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British artist Bridget Riley, one of the UK's most important living artists, had sought judicial help in a copyright claim regarding a work of the German artist Tobias Rehberger. created for the Stiftung Preußischer Kulturbesitz, Riley considered Rehberger’s Clockobject, to be a copy of one of her most famous paintings, Movement in Squares (1961).
On 15 January 2014, Riley and Rehberger settled the case before the Kammergericht, Berlin. According to the settlement, Rehberger’s Clockobject may only be published and shown with the addition to the title ‘after Movement in Squares by Bridget Riley’.
The Rehberger work – installed in the Rara-Reading Room in the Staatsbibliothek Unter den Linden (National Library, Berlin) – may only be shown there and can only be illustrated in an art historical context.
With these undertakings given by Rehberger and the Stiftung, Bridget Riley sees her copyright sufficiently acknowledged.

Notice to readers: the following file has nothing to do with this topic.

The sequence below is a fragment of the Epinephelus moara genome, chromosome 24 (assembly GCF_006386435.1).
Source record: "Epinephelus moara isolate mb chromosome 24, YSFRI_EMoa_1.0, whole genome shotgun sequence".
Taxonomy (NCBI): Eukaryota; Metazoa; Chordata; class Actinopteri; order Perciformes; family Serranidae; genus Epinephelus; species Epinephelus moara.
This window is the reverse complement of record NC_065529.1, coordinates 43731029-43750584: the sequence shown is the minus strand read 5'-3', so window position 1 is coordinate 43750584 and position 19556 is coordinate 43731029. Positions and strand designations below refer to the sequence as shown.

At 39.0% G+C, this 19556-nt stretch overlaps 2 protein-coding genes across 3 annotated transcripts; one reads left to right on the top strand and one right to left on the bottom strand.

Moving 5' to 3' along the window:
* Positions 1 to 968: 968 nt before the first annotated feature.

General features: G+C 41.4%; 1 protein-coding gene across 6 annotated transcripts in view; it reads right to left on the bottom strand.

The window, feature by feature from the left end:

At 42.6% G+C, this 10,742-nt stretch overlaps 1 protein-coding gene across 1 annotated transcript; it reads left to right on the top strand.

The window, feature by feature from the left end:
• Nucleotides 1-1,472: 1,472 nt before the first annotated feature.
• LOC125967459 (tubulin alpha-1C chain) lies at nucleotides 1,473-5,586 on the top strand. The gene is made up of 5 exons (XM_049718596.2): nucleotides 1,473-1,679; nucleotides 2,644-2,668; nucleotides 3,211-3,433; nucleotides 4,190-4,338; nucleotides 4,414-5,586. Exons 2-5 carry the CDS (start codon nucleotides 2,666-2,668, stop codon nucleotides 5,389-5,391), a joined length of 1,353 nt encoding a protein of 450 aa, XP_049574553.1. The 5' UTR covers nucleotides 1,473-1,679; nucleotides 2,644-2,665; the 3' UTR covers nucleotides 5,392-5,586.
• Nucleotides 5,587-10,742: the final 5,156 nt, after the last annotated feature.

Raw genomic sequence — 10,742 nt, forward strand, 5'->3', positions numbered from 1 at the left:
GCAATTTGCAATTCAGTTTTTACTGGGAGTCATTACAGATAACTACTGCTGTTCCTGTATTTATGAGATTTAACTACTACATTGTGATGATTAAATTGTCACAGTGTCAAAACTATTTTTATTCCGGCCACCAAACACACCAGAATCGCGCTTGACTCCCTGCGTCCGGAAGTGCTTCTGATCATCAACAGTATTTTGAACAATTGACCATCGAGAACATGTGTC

Bridget Riley waived all possible copyright claims regarding Rehberger’s Clockobject. In consideration and ‘as a sign of good will and without distancing himself from his legal point of view’ – as stated in the settlement – Rehberger will pay Riley the amount of €10,000. Riley will donate the money received from Rehberger to Space Studios, London, a charitable organization that she helped set up in 1968 and has been supporting ever since.
For articles about Bridget Riley in Cassone, see:
'Bridget Riley's alchemical paintings', October 2011
'Bridget Riley: The sixties start here' Free article, June 2012
'Bridget Riley: The sixties start here' Full version of article with images, June 2012
'Bridget Riley wins major colour prize', November 2012
'Bridget Riley's stripe paintings: An astonishing synthesis', October 2013.
Bridget Riley is represented by Karsten Schubert.